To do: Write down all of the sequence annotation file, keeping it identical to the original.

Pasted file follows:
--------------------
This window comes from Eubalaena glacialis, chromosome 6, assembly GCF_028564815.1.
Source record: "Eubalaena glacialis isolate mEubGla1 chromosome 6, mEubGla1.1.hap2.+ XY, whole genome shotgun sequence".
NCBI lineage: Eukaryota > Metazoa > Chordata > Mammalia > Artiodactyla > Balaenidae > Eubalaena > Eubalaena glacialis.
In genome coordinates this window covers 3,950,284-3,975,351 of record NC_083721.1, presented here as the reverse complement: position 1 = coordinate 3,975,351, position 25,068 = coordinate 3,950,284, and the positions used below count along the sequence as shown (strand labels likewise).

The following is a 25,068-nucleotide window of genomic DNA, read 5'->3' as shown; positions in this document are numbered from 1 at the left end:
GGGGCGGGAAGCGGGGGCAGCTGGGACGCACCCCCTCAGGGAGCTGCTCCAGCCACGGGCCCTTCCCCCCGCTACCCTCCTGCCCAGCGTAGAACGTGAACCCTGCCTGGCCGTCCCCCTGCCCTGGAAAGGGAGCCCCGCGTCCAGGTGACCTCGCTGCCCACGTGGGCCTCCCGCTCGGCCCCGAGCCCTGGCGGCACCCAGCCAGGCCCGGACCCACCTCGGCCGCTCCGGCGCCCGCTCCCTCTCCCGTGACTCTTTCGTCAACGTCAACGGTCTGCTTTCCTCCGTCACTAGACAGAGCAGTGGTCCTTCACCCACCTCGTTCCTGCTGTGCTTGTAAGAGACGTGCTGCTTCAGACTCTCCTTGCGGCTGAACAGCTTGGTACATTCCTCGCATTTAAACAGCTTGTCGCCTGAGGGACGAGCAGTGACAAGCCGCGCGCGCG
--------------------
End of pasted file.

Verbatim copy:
This window comes from Eubalaena glacialis, chromosome 6, assembly GCF_028564815.1.
Source record: "Eubalaena glacialis isolate mEubGla1 chromosome 6, mEubGla1.1.hap2.+ XY, whole genome shotgun sequence".
NCBI lineage: Eukaryota > Metazoa > Chordata > Mammalia > Artiodactyla > Balaenidae > Eubalaena > Eubalaena glacialis.
In genome coordinates this window covers 3,950,284-3,975,351 of record NC_083721.1, presented here as the reverse complement: position 1 = coordinate 3,975,351, position 25,068 = coordinate 3,950,284, and the positions used below count along the sequence as shown (strand labels likewise).

The following is a 25,068-nucleotide window of genomic DNA, read 5'->3' as shown; positions in this document are numbered from 1 at the left end:
GGGGCGGGAAGCGGGGGCAGCTGGGACGCACCCCCTCAGGGAGCTGCTCCAGCCACGGGCCCTTCCCCCCGCTACCCTCCTGCCCAGCGTAGAACGTGAACCCTGCCTGGCCGTCCCCCTGCCCTGGAAAGGGAGCCCCGCGTCCAGGTGACCTCGCTGCCCACGTGGGCCTCCCGCTCGGCCCCGAGCCCTGGCGGCACCCAGCCAGGCCCGGACCCACCTCGGCCGCTCCGGCGCCCGCTCCCTCTCCCGTGACTCTTTCGTCAACGTCAACGGTCTGCTTTCCTCCGTCACTAGACAGAGCAGTGGTCCTTCACCCACCTCGTTCCTGCTGTGCTTGTAAGAGACGTGCTGCTTCAGACTCTCCTTGCGGCTGAACAGCTTGGTACATTCCTCGCATTTAAACAGCTTGTCGCCTGAGGGACGAGCAGTGACAAGCCGCGCGCGCG